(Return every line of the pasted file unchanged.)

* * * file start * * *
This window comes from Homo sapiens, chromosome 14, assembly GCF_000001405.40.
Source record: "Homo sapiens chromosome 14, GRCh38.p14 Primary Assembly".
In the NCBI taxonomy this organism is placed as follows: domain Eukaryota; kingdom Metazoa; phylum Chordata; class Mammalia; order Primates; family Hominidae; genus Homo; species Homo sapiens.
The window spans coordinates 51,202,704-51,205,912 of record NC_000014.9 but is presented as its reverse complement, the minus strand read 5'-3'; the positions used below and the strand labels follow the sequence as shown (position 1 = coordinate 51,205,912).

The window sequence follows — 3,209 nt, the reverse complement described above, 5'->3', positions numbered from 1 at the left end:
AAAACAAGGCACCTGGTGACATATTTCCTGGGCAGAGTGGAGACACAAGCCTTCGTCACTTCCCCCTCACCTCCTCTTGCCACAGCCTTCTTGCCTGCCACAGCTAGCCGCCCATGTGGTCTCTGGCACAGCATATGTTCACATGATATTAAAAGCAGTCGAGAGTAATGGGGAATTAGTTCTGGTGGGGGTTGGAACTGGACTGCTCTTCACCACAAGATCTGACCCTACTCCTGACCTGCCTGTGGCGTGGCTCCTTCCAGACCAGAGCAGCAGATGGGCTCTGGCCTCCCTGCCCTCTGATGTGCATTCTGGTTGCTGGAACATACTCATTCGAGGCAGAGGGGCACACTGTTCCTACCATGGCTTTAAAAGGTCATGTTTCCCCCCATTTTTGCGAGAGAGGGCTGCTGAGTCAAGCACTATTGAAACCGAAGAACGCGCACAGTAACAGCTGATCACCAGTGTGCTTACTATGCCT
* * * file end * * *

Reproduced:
This window comes from Homo sapiens, chromosome 14, assembly GCF_000001405.40.
Source record: "Homo sapiens chromosome 14, GRCh38.p14 Primary Assembly".
In the NCBI taxonomy this organism is placed as follows: domain Eukaryota; kingdom Metazoa; phylum Chordata; class Mammalia; order Primates; family Hominidae; genus Homo; species Homo sapiens.
The window spans coordinates 51,202,704-51,205,912 of record NC_000014.9 but is presented as its reverse complement, the minus strand read 5'-3'; the positions used below and the strand labels follow the sequence as shown (position 1 = coordinate 51,205,912).

The window sequence follows — 3,209 nt, the reverse complement described above, 5'->3', positions numbered from 1 at the left end:
AAAACAAGGCACCTGGTGACATATTTCCTGGGCAGAGTGGAGACACAAGCCTTCGTCACTTCCCCCTCACCTCCTCTTGCCACAGCCTTCTTGCCTGCCACAGCTAGCCGCCCATGTGGTCTCTGGCACAGCATATGTTCACATGATATTAAAAGCAGTCGAGAGTAATGGGGAATTAGTTCTGGTGGGGGTTGGAACTGGACTGCTCTTCACCACAAGATCTGACCCTACTCCTGACCTGCCTGTGGCGTGGCTCCTTCCAGACCAGAGCAGCAGATGGGCTCTGGCCTCCCTGCCCTCTGATGTGCATTCTGGTTGCTGGAACATACTCATTCGAGGCAGAGGGGCACACTGTTCCTACCATGGCTTTAAAAGGTCATGTTTCCCCCCATTTTTGCGAGAGAGGGCTGCTGAGTCAAGCACTATTGAAACCGAAGAACGCGCACAGTAACAGCTGATCACCAGTGTGCTTACTATGCCT